What is the New Risk Fee on CMHC Insurance?
It wasn’t that long ago that we wrote a post about the new risk fee imposed on CMHC, that will begin being charged in 2014. While our earlier post spoke about how it would be the private insurers, Genworth and Canada Guaranty, that benefit the most from this, we’ve received lots of questions asking us to explain this risk fee a little more in-depth. So, here we go.
Beginning on January 1, 2014, the Canada Mortgage and Housing Corporation will be charged a “3.25 per cent of premiums written and 10 basis points on new portfolio insurance written,” stated CMHC in a financial report. That means that any new mortgages that CMHC insures, they will be charged that 3.25 per cent fee for them. It’s a move that protects the federal government and therefore, protects the taxpayers’ dollars that so many people are often worried are at risk.
The move seems to be one of many made to CMHC, and to the housing market in general, in order to try and reign in the amount of risk that’s been piling up over the past couple of years.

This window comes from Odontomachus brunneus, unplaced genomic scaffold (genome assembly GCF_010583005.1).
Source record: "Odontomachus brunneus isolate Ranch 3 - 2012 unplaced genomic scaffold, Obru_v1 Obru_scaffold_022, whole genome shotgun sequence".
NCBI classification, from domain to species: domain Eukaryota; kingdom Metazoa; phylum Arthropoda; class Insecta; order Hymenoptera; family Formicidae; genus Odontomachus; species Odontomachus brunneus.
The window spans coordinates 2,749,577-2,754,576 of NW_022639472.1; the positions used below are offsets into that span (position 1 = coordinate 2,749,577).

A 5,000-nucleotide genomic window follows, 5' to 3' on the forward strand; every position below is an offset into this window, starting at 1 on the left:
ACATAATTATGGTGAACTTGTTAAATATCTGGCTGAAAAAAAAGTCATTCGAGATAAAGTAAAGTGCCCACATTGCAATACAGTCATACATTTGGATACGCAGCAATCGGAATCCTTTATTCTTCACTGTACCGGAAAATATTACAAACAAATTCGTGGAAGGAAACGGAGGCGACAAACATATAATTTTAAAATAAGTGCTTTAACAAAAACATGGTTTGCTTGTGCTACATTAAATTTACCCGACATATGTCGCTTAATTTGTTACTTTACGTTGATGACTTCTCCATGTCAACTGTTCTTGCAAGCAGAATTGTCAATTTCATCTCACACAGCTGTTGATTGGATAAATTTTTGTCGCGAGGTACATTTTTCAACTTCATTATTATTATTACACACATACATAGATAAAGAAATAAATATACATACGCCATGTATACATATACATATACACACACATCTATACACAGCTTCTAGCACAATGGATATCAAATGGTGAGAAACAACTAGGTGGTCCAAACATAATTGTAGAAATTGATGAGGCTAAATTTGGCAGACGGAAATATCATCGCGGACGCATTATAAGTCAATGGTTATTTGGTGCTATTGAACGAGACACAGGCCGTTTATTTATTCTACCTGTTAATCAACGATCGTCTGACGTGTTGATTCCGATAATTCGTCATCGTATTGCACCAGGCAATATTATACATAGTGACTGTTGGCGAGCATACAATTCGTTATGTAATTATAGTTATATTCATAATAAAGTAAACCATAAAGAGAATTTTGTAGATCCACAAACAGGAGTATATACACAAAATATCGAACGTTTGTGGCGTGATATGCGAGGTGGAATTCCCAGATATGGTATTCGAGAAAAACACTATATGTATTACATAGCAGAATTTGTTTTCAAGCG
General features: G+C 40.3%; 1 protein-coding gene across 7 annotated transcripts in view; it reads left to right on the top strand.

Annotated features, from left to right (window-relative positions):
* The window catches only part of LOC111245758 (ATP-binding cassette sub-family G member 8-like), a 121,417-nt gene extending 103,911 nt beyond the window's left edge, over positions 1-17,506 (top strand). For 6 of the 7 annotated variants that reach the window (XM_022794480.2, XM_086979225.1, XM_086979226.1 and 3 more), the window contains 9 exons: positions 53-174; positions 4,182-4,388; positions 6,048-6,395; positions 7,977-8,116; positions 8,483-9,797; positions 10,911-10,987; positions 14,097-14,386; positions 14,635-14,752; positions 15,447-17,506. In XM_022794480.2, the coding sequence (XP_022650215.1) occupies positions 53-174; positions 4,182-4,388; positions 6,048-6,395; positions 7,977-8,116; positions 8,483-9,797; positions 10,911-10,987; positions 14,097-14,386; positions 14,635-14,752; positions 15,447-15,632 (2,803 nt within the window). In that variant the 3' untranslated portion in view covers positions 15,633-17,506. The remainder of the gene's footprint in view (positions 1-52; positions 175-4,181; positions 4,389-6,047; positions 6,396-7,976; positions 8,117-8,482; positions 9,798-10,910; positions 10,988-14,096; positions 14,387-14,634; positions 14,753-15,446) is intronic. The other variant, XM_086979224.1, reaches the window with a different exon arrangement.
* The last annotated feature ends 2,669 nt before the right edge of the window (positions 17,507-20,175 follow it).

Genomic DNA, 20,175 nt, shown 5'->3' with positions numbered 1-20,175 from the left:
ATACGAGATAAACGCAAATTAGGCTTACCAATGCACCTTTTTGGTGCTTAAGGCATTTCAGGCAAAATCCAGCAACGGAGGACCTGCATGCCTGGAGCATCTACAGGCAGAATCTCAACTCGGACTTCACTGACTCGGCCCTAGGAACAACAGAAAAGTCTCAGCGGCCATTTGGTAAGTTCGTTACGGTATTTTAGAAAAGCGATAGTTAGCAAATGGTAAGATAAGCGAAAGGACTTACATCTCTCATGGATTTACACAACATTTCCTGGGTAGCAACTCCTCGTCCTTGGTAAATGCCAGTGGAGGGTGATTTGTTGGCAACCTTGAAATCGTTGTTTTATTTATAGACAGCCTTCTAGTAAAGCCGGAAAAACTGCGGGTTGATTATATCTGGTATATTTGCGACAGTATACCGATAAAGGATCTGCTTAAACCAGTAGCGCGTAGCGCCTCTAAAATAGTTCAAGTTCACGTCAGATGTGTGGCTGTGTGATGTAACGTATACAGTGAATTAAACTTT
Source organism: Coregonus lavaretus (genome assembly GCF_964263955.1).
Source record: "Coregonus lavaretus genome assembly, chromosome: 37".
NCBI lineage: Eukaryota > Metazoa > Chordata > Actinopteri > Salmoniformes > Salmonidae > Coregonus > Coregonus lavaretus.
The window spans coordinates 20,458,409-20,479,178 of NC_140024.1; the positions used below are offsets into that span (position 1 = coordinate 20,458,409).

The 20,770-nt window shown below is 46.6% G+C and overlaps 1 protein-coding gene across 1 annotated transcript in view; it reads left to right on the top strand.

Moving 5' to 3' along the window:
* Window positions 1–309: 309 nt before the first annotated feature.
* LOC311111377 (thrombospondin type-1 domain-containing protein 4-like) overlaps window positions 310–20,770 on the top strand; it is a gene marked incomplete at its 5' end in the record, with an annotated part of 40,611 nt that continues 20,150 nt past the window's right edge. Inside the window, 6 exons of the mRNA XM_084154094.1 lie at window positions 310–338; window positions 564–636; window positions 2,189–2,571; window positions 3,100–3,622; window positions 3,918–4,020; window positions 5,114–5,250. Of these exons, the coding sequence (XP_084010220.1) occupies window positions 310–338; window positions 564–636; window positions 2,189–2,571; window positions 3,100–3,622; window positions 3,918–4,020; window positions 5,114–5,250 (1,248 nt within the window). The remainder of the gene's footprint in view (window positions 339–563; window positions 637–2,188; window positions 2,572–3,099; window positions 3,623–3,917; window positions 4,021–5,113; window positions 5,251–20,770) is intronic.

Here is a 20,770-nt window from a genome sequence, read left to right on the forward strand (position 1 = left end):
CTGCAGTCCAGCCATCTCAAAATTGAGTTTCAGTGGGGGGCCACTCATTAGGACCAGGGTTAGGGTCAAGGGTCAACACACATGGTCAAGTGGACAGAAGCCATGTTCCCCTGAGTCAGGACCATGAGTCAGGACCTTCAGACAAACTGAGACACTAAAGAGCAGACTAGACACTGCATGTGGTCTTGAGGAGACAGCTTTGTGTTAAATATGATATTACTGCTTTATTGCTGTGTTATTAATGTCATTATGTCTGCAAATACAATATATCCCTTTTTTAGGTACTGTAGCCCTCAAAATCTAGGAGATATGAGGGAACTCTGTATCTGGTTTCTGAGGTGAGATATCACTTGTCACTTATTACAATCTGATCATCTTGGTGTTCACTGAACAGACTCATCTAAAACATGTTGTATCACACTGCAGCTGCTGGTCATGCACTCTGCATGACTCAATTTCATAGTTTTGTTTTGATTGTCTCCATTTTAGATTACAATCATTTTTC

“The fees compensate the government for risks stemming from its guarantee of mortgage insurance,” said Stephanie Rubec, spokesperson for the federal finance department. “This measure supports the government’s continuous efforts to reinforce the housing finance framework.”
Because the fees will most likely be passed down to the lender, in part anyway, the move could cause mortgage rates to increase by as many as 10 basis points or 0.10 percentage points. But even at those rates, Peter Routledge, analyst with National Bank Financial, doesn’t believe that the move will play a major role in housing demand.
“What the government’s trying to do is really lean into the interest-rate wind and, in a very targeted way, keep the cost of borrowing for household steady,” he said during a phone interview. “They’re trying to tighten the interest-rate environment in one very targeted segment of the economy.”
The fee will result in the federal government receiving about $50 million a year from CMHC on an annual basis.
Now that we’ve explained it a bit better, what do you think of the new CMHC risk fee?